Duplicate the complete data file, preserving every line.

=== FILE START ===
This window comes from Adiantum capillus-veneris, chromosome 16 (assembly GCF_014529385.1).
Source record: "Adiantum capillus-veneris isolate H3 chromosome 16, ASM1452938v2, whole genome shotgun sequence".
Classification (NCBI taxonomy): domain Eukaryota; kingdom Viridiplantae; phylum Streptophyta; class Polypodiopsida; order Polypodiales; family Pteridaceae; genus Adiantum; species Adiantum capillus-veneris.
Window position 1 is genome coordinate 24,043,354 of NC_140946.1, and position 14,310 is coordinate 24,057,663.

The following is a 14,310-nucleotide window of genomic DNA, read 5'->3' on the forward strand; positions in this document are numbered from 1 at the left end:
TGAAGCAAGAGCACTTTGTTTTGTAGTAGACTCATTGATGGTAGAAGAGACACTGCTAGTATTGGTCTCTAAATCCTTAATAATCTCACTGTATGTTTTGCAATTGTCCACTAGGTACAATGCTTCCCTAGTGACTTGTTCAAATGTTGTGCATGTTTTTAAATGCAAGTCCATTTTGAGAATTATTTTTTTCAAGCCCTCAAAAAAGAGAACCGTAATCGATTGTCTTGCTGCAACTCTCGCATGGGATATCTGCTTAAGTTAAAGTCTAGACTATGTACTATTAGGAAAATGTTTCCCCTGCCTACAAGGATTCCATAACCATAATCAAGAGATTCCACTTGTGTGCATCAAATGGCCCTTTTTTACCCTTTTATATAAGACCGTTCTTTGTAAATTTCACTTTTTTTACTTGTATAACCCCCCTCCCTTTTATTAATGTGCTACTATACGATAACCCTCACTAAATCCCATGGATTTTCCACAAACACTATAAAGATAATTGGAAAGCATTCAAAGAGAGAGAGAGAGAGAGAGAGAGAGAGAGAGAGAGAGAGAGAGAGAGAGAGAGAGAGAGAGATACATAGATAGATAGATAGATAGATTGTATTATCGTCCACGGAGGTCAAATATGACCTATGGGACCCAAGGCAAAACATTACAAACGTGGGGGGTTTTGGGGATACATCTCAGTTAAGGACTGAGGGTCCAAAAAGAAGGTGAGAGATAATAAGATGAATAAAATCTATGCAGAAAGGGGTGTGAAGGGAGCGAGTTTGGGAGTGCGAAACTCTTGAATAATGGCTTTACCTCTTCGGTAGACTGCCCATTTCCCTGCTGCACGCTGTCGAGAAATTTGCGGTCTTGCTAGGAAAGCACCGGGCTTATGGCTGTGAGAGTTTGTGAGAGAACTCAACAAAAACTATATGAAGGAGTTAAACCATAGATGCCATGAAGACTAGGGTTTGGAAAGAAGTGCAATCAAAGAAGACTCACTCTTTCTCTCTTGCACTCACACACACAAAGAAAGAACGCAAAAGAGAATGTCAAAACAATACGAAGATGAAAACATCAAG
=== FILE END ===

This window comes from Adiantum capillus-veneris, chromosome 16 (assembly GCF_014529385.1).
Source record: "Adiantum capillus-veneris isolate H3 chromosome 16, ASM1452938v2, whole genome shotgun sequence".
Classification (NCBI taxonomy): domain Eukaryota; kingdom Viridiplantae; phylum Streptophyta; class Polypodiopsida; order Polypodiales; family Pteridaceae; genus Adiantum; species Adiantum capillus-veneris.
Window position 1 is genome coordinate 24,043,354 of NC_140946.1, and position 14,310 is coordinate 24,057,663.

The following is a 14,310-nucleotide window of genomic DNA, read 5'->3' on the forward strand; positions in this document are numbered from 1 at the left end:
TGAAGCAAGAGCACTTTGTTTTGTAGTAGACTCATTGATGGTAGAAGAGACACTGCTAGTATTGGTCTCTAAATCCTTAATAATCTCACTGTATGTTTTGCAATTGTCCACTAGGTACAATGCTTCCCTAGTGACTTGTTCAAATGTTGTGCATGTTTTTAAATGCAAGTCCATTTTGAGAATTATTTTTTTCAAGCCCTCAAAAAAGAGAACCGTAATCGATTGTCTTGCTGCAACTCTCGCATGGGATATCTGCTTAAGTTAAAGTCTAGACTATGTACTATTAGGAAAATGTTTCCCCTGCCTACAAGGATTCCATAACCATAATCAAGAGATTCCACTTGTGTGCATCAAATGGCCCTTTTTTACCCTTTTATATAAGACCGTTCTTTGTAAATTTCACTTTTTTTACTTGTATAACCCCCCTCCCTTTTATTAATGTGCTACTATACGATAACCCTCACTAAATCCCATGGATTTTCCACAAACACTATAAAGATAATTGGAAAGCATTCAAAGAGAGAGAGAGAGAGAGAGAGAGAGAGAGAGAGAGAGAGAGAGAGAGAGAGAGAGAGAGAGATACATAGATAGATAGATAGATAGATTGTATTATCGTCCACGGAGGTCAAATATGACCTATGGGACCCAAGGCAAAACATTACAAACGTGGGGGGTTTTGGGGATACATCTCAGTTAAGGACTGAGGGTCCAAAAAGAAGGTGAGAGATAATAAGATGAATAAAATCTATGCAGAAAGGGGTGTGAAGGGAGCGAGTTTGGGAGTGCGAAACTCTTGAATAATGGCTTTACCTCTTCGGTAGACTGCCCATTTCCCTGCTGCACGCTGTCGAGAAATTTGCGGTCTTGCTAGGAAAGCACCGGGCTTATGGCTGTGAGAGTTTGTGAGAGAACTCAACAAAAACTATATGAAGGAGTTAAACCATAGATGCCATGAAGACTAGGGTTTGGAAAGAAGTGCAATCAAAGAAGACTCACTCTTTCTCTCTTGCACTCACACACACAAAGAAAGAACGCAAAAGAGAATGTCAAAACAATACGAAGATGAAAACATCAAG